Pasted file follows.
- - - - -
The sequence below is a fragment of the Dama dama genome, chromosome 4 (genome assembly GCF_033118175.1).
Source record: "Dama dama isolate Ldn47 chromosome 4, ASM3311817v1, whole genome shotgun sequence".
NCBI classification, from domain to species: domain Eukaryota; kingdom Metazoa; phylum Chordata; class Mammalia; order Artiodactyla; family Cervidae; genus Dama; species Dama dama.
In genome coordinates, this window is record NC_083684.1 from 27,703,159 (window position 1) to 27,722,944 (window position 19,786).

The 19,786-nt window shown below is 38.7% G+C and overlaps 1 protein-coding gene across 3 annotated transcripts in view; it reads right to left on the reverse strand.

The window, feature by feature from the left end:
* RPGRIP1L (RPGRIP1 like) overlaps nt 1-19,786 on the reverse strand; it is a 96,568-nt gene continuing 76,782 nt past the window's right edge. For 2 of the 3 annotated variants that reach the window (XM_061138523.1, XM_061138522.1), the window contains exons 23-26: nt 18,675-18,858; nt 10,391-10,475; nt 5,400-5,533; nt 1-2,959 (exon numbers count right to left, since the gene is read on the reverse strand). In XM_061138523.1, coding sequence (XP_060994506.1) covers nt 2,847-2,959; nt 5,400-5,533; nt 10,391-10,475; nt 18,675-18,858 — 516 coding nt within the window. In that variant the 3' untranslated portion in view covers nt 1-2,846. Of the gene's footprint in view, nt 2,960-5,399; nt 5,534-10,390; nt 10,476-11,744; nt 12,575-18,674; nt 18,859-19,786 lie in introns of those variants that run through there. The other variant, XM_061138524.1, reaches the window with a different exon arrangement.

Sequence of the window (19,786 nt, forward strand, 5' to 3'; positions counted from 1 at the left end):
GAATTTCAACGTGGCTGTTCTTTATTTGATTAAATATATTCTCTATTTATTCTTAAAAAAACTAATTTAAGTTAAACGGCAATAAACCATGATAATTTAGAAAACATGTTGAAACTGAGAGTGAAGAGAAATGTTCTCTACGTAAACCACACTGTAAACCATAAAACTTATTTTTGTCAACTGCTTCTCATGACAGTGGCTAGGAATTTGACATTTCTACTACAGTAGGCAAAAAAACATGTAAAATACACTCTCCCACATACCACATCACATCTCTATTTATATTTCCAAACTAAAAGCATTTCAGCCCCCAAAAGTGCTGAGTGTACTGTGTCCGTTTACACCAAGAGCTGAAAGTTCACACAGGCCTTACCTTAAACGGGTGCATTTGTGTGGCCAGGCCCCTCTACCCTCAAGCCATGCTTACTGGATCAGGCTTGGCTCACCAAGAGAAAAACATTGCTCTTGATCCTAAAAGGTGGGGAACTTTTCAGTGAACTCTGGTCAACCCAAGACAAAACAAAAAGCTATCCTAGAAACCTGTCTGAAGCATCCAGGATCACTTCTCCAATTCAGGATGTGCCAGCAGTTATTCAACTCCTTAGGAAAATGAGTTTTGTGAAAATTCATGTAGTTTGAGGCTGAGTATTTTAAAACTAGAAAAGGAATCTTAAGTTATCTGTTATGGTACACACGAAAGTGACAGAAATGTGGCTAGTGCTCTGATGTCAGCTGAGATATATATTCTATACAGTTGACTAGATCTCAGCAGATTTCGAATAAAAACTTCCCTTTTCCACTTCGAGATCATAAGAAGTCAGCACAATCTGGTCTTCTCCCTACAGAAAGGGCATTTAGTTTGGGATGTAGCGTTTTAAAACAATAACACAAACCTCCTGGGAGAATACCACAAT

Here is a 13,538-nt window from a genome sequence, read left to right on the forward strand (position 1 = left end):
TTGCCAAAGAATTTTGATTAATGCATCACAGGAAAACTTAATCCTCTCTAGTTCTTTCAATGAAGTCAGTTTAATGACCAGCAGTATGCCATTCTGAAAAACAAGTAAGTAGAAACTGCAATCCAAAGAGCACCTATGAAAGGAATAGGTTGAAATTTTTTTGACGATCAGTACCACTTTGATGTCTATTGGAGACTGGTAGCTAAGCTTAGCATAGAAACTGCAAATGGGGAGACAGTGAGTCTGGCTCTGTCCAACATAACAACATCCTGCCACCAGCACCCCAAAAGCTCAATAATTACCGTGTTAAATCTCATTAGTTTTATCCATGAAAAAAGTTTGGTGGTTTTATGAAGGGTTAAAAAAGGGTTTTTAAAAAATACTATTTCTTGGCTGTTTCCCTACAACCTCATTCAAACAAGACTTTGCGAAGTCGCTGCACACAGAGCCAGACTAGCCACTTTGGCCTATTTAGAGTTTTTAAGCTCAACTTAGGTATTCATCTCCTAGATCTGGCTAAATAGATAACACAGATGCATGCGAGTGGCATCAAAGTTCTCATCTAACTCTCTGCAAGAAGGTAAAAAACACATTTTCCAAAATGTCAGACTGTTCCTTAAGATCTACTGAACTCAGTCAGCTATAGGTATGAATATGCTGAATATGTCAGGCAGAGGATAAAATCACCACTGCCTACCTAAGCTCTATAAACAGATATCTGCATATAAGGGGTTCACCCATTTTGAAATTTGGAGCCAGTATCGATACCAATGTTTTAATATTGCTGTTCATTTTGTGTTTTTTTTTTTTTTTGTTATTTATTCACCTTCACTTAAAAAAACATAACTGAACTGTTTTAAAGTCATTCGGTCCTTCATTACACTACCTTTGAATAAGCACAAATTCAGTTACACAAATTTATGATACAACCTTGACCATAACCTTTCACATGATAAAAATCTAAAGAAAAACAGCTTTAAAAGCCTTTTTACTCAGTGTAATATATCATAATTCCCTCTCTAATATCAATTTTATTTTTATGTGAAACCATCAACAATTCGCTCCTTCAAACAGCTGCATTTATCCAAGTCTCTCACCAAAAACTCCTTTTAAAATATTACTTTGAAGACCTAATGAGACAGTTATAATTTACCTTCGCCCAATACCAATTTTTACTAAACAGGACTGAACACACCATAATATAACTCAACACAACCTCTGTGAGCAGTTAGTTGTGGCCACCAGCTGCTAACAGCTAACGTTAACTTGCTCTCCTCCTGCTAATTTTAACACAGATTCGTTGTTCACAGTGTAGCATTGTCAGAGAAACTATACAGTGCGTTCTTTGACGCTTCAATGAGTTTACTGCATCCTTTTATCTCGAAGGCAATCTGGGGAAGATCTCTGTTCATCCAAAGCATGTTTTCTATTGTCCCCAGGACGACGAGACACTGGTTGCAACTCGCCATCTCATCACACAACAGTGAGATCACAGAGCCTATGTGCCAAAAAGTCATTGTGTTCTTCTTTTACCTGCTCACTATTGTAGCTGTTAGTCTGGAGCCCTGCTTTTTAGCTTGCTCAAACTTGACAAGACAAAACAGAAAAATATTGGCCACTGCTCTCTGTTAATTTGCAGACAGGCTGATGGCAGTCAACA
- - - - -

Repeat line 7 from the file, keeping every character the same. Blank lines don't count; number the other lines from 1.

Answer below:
* RPGRIP1L (RPGRIP1 like) overlaps nt 1-19,786 on the reverse strand; it is a 96,568-nt gene continuing 76,782 nt past the window's right edge. For 2 of the 3 annotated variants that reach the window (XM_061138523.1, XM_061138522.1), the window contains exons 23-26: nt 18,675-18,858; nt 10,391-10,475; nt 5,400-5,533; nt 1-2,959 (exon numbers count right to left, since the gene is read on the reverse strand). In XM_061138523.1, coding sequence (XP_060994506.1) covers nt 2,847-2,959; nt 5,400-5,533; nt 10,391-10,475; nt 18,675-18,858 — 516 coding nt within the window. In that variant the 3' untranslated portion in view covers nt 1-2,846. Of the gene's footprint in view, nt 2,960-5,399; nt 5,534-10,390; nt 10,476-11,744; nt 12,575-18,674; nt 18,859-19,786 lie in introns of those variants that run through there. The other variant, XM_061138524.1, reaches the window with a different exon arrangement.